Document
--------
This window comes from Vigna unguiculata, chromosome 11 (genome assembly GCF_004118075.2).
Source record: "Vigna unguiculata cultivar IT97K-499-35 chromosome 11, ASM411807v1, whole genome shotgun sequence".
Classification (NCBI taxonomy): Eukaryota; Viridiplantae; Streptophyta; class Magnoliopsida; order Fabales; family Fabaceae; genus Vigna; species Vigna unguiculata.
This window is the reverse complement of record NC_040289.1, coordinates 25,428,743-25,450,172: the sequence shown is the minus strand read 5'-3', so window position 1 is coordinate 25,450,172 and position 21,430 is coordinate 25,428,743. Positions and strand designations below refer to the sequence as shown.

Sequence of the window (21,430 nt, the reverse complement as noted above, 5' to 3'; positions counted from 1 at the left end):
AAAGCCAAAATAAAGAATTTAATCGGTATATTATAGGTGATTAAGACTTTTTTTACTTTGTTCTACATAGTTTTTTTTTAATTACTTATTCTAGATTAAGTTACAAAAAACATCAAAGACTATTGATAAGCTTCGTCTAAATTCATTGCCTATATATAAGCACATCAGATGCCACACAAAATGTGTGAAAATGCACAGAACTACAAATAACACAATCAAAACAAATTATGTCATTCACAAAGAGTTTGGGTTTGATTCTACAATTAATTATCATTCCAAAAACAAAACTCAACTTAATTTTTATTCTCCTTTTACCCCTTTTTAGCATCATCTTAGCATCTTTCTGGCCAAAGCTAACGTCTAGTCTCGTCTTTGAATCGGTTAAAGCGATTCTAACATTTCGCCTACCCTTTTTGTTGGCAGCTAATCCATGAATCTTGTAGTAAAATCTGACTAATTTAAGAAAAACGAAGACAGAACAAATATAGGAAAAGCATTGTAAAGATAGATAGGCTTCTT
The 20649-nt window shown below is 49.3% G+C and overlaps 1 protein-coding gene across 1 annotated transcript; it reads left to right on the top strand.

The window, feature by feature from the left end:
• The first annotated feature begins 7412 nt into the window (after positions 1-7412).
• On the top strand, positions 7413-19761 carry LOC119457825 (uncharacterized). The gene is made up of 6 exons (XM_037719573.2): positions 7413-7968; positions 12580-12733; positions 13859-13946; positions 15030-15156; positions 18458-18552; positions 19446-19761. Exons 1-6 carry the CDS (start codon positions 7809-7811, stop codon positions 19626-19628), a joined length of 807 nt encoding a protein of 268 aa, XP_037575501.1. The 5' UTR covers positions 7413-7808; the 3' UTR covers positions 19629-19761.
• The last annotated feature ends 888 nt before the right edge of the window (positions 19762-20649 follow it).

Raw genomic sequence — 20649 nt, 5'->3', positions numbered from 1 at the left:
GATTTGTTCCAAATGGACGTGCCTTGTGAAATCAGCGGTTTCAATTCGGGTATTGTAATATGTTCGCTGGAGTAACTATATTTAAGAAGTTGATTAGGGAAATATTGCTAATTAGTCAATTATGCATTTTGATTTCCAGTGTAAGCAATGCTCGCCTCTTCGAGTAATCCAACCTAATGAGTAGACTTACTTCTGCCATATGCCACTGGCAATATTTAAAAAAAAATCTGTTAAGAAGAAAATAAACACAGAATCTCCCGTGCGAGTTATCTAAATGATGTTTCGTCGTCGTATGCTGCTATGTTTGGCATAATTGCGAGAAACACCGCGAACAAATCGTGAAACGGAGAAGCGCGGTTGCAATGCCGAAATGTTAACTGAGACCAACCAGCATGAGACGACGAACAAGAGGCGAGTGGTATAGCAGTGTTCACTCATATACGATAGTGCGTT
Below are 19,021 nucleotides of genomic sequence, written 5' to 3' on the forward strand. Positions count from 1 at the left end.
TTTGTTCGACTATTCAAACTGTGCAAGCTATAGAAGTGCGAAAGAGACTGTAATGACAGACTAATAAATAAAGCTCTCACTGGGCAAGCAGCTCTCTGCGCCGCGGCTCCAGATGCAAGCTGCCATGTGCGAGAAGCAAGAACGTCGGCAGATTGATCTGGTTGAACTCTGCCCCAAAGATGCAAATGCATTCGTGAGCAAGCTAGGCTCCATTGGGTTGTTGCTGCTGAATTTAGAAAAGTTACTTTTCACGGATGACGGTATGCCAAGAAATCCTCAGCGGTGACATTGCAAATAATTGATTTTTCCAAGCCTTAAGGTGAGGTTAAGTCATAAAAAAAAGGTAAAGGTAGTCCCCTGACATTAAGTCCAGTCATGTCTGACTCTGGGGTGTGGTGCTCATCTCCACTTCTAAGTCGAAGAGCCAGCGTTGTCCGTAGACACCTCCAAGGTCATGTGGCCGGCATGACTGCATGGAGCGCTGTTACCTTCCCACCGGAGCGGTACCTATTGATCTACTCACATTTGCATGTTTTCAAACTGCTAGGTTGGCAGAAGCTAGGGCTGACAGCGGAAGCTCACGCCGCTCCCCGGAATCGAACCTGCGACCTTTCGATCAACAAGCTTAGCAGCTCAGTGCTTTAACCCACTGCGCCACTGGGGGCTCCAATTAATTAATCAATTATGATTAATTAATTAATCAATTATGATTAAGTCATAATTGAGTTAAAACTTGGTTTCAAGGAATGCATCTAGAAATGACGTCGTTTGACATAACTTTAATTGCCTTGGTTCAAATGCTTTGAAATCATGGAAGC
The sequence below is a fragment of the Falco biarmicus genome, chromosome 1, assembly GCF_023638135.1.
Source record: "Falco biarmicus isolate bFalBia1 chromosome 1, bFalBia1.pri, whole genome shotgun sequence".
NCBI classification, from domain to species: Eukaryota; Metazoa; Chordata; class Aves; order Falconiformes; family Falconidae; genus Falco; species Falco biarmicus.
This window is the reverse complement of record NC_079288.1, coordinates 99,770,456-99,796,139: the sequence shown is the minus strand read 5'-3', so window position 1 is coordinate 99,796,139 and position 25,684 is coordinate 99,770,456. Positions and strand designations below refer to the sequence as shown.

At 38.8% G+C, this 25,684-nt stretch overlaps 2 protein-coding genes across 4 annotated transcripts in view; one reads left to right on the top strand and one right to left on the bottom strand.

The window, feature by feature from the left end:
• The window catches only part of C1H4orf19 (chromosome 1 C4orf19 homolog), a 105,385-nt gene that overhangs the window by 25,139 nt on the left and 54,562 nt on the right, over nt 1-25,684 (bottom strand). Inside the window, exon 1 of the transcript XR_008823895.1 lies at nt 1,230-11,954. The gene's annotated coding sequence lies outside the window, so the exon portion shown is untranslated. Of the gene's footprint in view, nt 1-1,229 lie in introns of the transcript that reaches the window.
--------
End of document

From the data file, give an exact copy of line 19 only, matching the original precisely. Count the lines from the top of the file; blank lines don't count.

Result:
This window is the reverse complement of record NC_079288.1, coordinates 99,770,456-99,796,139: the sequence shown is the minus strand read 5'-3', so window position 1 is coordinate 99,796,139 and position 25,684 is coordinate 99,770,456. Positions and strand designations below refer to the sequence as shown.